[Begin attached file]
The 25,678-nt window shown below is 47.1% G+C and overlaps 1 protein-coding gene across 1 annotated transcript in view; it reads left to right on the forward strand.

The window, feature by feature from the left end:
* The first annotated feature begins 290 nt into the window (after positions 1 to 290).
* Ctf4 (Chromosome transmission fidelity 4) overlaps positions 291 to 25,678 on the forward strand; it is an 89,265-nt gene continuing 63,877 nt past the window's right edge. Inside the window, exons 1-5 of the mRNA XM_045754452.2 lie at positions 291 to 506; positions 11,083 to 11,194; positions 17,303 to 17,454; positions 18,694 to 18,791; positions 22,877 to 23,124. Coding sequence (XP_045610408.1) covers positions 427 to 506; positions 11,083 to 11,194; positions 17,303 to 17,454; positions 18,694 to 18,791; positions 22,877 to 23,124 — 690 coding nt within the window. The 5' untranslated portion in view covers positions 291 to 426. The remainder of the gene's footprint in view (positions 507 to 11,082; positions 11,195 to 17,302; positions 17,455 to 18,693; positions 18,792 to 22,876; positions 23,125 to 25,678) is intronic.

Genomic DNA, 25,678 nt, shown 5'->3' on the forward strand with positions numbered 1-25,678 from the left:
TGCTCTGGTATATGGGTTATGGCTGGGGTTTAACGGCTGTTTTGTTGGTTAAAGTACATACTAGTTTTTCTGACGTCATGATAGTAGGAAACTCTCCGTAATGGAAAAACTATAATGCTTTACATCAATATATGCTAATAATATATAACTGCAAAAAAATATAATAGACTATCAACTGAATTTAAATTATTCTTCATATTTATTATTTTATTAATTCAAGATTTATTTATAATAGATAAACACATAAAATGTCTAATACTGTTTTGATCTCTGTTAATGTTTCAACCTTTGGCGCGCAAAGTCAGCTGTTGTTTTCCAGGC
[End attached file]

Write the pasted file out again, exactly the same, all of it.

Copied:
The 25,678-nt window shown below is 47.1% G+C and overlaps 1 protein-coding gene across 1 annotated transcript in view; it reads left to right on the forward strand.

The window, feature by feature from the left end:
* The first annotated feature begins 290 nt into the window (after positions 1 to 290).
* Ctf4 (Chromosome transmission fidelity 4) overlaps positions 291 to 25,678 on the forward strand; it is an 89,265-nt gene continuing 63,877 nt past the window's right edge. Inside the window, exons 1-5 of the mRNA XM_045754452.2 lie at positions 291 to 506; positions 11,083 to 11,194; positions 17,303 to 17,454; positions 18,694 to 18,791; positions 22,877 to 23,124. Coding sequence (XP_045610408.1) covers positions 427 to 506; positions 11,083 to 11,194; positions 17,303 to 17,454; positions 18,694 to 18,791; positions 22,877 to 23,124 — 690 coding nt within the window. The 5' untranslated portion in view covers positions 291 to 426. The remainder of the gene's footprint in view (positions 507 to 11,082; positions 11,195 to 17,302; positions 17,455 to 18,693; positions 18,792 to 22,876; positions 23,125 to 25,678) is intronic.

Genomic DNA, 25,678 nt, shown 5'->3' on the forward strand with positions numbered 1-25,678 from the left:
TGCTCTGGTATATGGGTTATGGCTGGGGTTTAACGGCTGTTTTGTTGGTTAAAGTACATACTAGTTTTTCTGACGTCATGATAGTAGGAAACTCTCCGTAATGGAAAAACTATAATGCTTTACATCAATATATGCTAATAATATATAACTGCAAAAAAATATAATAGACTATCAACTGAATTTAAATTATTCTTCATATTTATTATTTTATTAATTCAAGATTTATTTATAATAGATAAACACATAAAATGTCTAATACTGTTTTGATCTCTGTTAATGTTTCAACCTTTGGCGCGCAAAGTCAGCTGTTGTTTTCCAGGC